So I was super pumped to see that a very smart friend of mine, AJ Aronstein, wrote this piece about the state of comedy immediately following 9/11 (smartly released in the media flurry surrounding the 10 year anniversary).  It's an excellent article and I highly recommend you check it out.  Go ahead.  I'm not going anywhere.

Not to be confused with The Crying Game

See?  Very well said, AJ.

What I love most about this article is its clear linkage between the state of comedy as a whole and a crucial historical moment in which everything American's culturally felt, understood, and knew was dramatically changed faster than a natural evolutionary rate would otherwise allow.  It's become somewhat trite, perhaps, to go on and say that "9/11 changed everything," but at the risk of bombast, it's kind of true, and AJ takes that case to comedy.

Here is a shining example of what it would look like to thoughtfully engage in the role of comedy on the level of culture and media.  There has been plenty of work done on SNL and its cultural significance, but AJ is more interested in what their comedy means in a broader sense through specific example (and the conclusions he draws from that Giuliani moment are excellently stated).

I don't mean this post to be a praise session for AJ's writing -- which is very good -- but I wanted to get this point across so that people can truly talk about it.  I want this to be a call for Comedy Studies (a fancier name would be nice but probably overlook the point).  There needs to be serious work done examining the role of comedy in culture on all levels, from the broadest peak to the most specific instance, to get at the way it changes our media's meanings.

This shit is HILARIOUS

If a character in a film crack's a black joke, sure we can use that as an excellent entry point into a broader discussion of race relations, but what do we make of the comedian's intent?  Where does the joke stop and the analysis begin?  It is my belief that they are too intertwined to separate and so we need to just as thoughtfully consider the shape of the joke as well as its latent meanings.  Cultural Studies would argue this point on the basis that the meaning of the author isn't necessarily the meanings derived by the media receiver -- and that's totally valid.  But I see this as a reason to look even deeper into the comedic complexities of an issue because it often is so intensely personal.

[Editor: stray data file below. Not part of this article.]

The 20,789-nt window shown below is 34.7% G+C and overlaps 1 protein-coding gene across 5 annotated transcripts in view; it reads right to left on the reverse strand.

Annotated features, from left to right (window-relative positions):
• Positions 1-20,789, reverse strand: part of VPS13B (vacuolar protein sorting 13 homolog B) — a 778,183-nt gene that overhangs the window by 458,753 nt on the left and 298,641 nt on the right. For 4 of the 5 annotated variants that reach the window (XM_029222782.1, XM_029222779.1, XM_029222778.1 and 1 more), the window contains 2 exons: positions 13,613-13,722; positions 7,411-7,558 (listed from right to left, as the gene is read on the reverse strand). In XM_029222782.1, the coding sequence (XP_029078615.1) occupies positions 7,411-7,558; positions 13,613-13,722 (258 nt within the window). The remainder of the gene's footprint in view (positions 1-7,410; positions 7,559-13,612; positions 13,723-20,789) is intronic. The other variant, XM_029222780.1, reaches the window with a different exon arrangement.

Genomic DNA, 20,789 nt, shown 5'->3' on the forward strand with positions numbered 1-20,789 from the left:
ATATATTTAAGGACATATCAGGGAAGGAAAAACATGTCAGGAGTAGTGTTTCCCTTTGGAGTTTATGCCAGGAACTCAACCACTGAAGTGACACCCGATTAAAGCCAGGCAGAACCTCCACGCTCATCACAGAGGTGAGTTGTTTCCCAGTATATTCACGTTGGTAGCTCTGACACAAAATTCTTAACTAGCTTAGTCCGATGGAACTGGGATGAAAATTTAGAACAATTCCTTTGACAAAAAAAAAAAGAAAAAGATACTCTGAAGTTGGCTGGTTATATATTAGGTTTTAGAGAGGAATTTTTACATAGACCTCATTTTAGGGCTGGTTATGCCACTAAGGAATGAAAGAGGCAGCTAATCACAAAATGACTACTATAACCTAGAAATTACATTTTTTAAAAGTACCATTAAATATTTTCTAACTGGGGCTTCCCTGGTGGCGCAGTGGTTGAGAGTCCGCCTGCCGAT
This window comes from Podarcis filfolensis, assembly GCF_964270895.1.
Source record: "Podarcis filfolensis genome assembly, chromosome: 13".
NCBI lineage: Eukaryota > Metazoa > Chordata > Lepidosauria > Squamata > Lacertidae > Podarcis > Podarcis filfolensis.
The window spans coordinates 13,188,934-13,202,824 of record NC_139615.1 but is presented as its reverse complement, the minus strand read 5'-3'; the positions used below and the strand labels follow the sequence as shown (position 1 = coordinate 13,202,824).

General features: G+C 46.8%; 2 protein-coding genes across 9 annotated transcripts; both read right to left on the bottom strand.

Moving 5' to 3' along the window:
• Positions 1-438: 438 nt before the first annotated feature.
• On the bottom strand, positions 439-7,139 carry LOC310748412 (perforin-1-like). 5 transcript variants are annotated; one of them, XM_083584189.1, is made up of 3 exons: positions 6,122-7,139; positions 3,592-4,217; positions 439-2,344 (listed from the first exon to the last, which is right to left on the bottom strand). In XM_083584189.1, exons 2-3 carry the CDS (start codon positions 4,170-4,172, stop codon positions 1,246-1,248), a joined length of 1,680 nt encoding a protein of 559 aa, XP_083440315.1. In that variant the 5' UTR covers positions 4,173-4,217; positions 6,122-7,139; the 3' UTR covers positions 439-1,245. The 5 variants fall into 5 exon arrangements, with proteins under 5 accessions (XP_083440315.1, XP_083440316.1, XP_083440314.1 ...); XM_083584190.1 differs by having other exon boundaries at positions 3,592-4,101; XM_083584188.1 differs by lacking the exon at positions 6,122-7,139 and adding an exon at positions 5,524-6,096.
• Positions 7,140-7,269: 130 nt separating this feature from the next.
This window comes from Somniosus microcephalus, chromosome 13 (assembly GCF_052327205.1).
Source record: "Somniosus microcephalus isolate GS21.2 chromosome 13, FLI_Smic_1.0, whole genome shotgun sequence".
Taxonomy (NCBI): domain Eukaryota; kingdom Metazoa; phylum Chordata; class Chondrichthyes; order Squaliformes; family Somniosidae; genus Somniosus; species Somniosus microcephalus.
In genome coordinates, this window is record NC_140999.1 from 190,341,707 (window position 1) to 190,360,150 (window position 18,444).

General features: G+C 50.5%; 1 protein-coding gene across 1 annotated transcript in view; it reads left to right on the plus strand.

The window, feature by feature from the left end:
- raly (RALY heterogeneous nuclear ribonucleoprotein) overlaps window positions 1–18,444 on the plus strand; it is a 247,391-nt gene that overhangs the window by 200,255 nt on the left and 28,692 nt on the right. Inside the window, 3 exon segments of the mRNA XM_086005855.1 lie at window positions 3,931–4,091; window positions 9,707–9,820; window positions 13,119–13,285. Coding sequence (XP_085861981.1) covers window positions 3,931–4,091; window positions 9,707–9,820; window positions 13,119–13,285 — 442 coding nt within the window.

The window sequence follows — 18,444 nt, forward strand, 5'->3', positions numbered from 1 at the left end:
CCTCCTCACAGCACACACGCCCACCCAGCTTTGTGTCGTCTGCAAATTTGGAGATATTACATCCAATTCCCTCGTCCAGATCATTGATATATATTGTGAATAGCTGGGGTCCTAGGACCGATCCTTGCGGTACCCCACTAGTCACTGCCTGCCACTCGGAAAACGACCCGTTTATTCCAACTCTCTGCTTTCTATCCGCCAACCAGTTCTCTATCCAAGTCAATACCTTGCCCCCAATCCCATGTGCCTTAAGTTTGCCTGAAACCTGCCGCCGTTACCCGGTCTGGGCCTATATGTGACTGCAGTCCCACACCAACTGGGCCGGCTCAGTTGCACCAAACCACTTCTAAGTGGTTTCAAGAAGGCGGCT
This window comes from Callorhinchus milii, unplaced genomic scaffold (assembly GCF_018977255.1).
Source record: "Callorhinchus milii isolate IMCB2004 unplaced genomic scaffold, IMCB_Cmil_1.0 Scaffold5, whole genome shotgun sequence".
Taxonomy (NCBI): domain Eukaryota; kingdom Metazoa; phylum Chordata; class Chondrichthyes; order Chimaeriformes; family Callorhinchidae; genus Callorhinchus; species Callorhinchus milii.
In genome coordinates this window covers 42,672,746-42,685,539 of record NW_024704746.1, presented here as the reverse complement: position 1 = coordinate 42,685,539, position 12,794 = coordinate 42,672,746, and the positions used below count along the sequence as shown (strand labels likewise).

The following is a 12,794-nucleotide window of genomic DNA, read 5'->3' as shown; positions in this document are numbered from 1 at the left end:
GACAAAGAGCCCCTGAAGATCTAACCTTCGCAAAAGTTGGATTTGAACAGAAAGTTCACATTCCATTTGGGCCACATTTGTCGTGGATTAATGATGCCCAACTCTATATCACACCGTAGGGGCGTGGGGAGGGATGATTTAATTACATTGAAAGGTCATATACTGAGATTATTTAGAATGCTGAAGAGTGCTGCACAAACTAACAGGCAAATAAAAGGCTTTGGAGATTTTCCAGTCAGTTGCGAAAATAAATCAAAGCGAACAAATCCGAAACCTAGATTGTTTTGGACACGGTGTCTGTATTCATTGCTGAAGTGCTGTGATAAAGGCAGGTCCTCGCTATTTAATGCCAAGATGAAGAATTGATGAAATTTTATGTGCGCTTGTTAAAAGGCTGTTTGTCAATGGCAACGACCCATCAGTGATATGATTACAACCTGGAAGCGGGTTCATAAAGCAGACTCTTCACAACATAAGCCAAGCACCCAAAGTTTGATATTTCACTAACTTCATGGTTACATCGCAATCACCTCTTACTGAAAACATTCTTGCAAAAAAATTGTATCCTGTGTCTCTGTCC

It's not as though comedy is the same for every person (obviously, because as far as I'm concerned, Larry the Cable Guy should have been lynched years ago for being the unfunniest man alive), but that doesn't mean there aren't connecting factors that are worthy of examination.  And as AJ does a good job portraying, the implications of comedy can be hard to deny when examined across a breadth of examples and media.  This mode of comedic analysis is worthwhile, dammit, and I hope that we can begin considering it as such.


Tuesday, August 30

The Future of Videogame Consumption: Digital or Analog?

The recent GI article about the Videogame History Museum brings up an interesting point -- the founder and curator of this proposed museum foresees a future akin to what other industry analysts are predicting, in which games are no longer purchased from stores but downloaded to console or PC hard drives.  Gone will be the era of instruction manuals, game cases, and *gasp* discs.  Instead, our games will simply be gigabytes (maybe terabytes by that time) of information, seamlessly interwoven into a singular box of console gaming glory.